Although there were many, the top contenders on where to go next were narrowed down to two - Tulum in the Riviera Maya, or the party hotspot, Cancun. I have been to Tulum before and even after two years, I still hold that place as one of the most beautiful and serene beaches I have ever sunk my toes in. It's bohemic, laid back, not grossly commercialized making it so heart-wrenchingly beautiful. I would have gone back there in a heartbeat. I have very little appetite for Cancun, but it is pretty accessible to one of the World's Seven Wonders and UNESCO World Heritage Site, the great Mayan ruins of Chichen Itza, which neither the Dutch nor I have seen yet. We figured, if the (misinterpreted?) Mayan prophecy comes true and the world ends on 12/21/12, then we might as well see Chichen Itza where the Mayan calendar was so revered. After having cappuccino at Cafe Mogagua, the self-proclaimed best coffee on the island, we hopped on a ferry for the twenty minute pleasant ride back to the big island. We're going to
Actually, Cancun is a lot more mellow than what I expected. We scored an amazing last-minute deal at Presidente InterContinental on Cancun's hotel zone, (thankfully) far enough from the gaudy tourist party hub. I had no right to complain. The beach right in front of our hotel was dazzling. I stifled a squeal as I ran towards the beach-front palapas, my bare feet sinking in the carpet of talcum powder sand, into the gorgeous, calm, turquoise waters that is the Caribbean signature.
Oh yeah, baby. Life is hecka good.
The following morning, we were picked up by the Grey Line shuttle at the hotel at 8 AM for our 3-hour foray to Chichen Itza. Transportation was about $35/roundtrip, exclusive of entrance tickets (which rang to about $20 a pop) but allows entrance to the ruins through a private gate via Mayalands Hotel. For about double that price, you could have a tour with a group led by a guide, a buffet lunch, and pool access at Mayalands before heading back to Cancun. We opted out of all that fluff since we had already made arrangements to meet with a private guide, Renee Tijsma. I personally would recommend hiring a qualified private guide when visiting archeological sites because they help bring to life what you see. Without someone knowledgeable pointing details out and giving contextual information, unless you have thoroughly studied the sometimes complex history of a place, you will be left looking at a pile of rocks, taking pictures, but never really get a sense that you understood anything. I think choosing a guide is a big decision, though, and I would recommend being selective. The last thing you want is to leave an important place and walking away with wrong information. We found Renee online and were attracted to her because she is Dutch. As the tour progressed, we realized what an excellent choice we made since it became obvious how extensive she has studied Mesoamerican history and culture, even attesting to having walked inside the ruins and describing to us what is contained in those sacred chambers. She was very articulate and had so many interesting historical accounts about the Chichen Itza and its Mayan inhabitants. She pointed out so many details that we would have missed, like the fading colors on the inside back limestone wall of the Temple of the Jaguars, or what the symbolism of the heirogliphics found inscribed on many of the temple walls meant. It was definitely worth the 600 pesos for the amount of information you get from someone who is educated and competent in the subject of Mayan history. I don't believe we would have such an enriching time exploring the ruins had we not been in her capable company!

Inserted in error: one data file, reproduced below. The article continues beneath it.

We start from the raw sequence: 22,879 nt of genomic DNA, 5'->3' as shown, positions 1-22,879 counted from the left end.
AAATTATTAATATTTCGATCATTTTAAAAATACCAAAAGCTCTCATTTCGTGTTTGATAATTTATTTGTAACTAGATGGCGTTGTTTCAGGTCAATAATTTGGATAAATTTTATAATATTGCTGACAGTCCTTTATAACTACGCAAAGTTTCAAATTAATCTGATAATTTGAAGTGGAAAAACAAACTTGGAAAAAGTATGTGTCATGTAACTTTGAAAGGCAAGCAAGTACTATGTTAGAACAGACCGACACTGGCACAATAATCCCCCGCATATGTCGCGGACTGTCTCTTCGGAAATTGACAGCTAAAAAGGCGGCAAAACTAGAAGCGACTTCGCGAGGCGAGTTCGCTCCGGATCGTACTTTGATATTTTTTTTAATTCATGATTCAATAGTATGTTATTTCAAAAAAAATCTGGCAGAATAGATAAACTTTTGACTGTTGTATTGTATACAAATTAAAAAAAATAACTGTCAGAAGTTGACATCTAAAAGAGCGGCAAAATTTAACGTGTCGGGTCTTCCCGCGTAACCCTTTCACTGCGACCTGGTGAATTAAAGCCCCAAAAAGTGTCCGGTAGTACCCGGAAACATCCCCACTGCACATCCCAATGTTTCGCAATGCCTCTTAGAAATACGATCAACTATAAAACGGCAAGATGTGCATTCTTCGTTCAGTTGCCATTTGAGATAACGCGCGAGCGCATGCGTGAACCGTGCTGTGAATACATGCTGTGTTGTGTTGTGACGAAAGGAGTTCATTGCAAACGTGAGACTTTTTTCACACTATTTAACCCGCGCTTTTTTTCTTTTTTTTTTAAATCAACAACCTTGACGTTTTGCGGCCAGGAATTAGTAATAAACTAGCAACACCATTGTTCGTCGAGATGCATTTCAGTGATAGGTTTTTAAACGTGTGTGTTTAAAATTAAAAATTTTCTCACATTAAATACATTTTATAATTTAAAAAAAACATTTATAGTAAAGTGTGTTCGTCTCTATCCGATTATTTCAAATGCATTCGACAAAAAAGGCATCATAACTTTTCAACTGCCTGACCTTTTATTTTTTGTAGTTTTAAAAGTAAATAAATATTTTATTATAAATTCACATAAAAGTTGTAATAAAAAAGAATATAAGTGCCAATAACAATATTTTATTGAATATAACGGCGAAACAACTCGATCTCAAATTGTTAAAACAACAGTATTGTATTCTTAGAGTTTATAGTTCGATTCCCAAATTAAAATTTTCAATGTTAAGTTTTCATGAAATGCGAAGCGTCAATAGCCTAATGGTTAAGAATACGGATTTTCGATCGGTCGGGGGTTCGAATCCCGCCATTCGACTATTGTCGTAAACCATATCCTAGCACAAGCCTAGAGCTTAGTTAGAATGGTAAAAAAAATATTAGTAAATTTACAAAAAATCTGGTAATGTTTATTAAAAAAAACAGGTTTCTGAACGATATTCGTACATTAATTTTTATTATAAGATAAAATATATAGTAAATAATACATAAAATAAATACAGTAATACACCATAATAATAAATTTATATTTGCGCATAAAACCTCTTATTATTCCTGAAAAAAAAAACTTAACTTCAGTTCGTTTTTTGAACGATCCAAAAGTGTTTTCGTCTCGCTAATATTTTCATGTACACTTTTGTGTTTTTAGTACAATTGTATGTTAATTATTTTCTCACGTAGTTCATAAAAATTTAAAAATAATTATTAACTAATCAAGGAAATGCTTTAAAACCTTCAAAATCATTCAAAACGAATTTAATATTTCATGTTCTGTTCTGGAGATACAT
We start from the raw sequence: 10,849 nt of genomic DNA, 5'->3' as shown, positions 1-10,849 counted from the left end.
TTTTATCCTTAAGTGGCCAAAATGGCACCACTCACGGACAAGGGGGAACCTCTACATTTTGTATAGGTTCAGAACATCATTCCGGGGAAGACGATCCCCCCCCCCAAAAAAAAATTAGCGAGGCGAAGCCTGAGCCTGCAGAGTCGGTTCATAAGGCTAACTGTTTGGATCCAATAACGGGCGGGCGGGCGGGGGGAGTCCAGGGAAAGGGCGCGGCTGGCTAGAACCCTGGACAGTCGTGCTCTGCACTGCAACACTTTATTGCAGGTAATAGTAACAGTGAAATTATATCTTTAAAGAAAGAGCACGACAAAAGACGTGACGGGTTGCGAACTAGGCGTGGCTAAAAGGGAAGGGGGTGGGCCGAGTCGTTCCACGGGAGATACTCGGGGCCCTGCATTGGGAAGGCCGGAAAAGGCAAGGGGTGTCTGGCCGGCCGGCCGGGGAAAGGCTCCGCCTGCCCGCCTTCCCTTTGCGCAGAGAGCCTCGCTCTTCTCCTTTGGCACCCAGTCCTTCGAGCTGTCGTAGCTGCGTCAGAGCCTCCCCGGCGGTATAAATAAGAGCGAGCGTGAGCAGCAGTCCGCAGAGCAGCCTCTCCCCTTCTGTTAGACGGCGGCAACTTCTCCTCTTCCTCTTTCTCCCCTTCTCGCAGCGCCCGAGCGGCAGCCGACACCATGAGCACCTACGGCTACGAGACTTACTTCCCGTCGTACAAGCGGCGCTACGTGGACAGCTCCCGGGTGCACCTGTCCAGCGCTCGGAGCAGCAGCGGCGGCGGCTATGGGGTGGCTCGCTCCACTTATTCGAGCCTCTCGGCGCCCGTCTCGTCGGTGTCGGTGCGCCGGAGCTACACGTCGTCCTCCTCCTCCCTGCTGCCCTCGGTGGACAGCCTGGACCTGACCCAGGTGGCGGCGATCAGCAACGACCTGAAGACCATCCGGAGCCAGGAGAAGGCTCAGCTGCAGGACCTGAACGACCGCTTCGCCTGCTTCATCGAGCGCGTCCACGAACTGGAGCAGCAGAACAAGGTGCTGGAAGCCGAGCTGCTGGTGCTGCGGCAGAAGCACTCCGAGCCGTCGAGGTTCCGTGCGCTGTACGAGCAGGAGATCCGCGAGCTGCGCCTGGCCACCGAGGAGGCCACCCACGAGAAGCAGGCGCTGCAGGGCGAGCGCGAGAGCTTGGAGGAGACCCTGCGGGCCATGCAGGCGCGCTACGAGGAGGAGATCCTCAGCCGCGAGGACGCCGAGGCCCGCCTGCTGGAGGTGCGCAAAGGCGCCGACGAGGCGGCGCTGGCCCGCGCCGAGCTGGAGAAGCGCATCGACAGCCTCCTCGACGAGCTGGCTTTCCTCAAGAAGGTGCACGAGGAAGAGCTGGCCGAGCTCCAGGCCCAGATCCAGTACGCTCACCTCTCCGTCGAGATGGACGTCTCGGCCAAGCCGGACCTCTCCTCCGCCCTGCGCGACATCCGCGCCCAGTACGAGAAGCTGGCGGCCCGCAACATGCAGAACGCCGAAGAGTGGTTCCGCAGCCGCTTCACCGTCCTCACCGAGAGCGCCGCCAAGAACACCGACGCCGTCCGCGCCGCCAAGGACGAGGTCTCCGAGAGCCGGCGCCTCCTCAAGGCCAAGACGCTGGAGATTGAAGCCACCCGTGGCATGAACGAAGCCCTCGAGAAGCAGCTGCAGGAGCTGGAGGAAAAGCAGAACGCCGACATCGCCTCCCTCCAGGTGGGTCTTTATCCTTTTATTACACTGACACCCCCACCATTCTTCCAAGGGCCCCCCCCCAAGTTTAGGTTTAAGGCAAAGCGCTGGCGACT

There were so many fascinating things to ruminate about Chichen Itza. It blows my mind completely how it withstood destruction 1500 years after it was first erected. Thousands of years later, long after the Mayans have abandoned it, through all the migrations, natural disasters, foreign conquests, tribal wars, and extinctions, there it remains, still standing.
Equally flabbergasting is the fact that it was built on absolute, sophisticated, and stunning mathematical precision and symmetry. The human acumen and intelligence and what it is capable of creating is just incredible. What kind of ancient minds were these that were able to design a massive building with astounding symmetry AND to create the illusion of a slithering descent of the serpent god on its steps during the two equinoxes of the year? Each of the four sides of the “El Castillo” has 91 steps and if you add the top platform, you come up with 365, the number of days in the solar calendar. You can clap a few ways at the bottom of the pyramid and a certain rhythm would produce a sound resembling the quetzal, a sacred bird for the Mayans. Another clap variation would produce a sound resembling repeated chanting of "Kukulkan", the revered feathered serpent god. A few hundred feet from "El Castillo", there is a set of buildings believed to have been smaller scale models of the "El Castillo" and the Group of the One Thousand Columns. It is believed that this is a practice site of sorts where the Mayans perfected their structures' architectural elements. One could supposedly also witness the same light/shadow effect of the serpent god at sunset on the side of this smaller pyramid, similar to the one in the “El Castillo”, but on a different time of the year.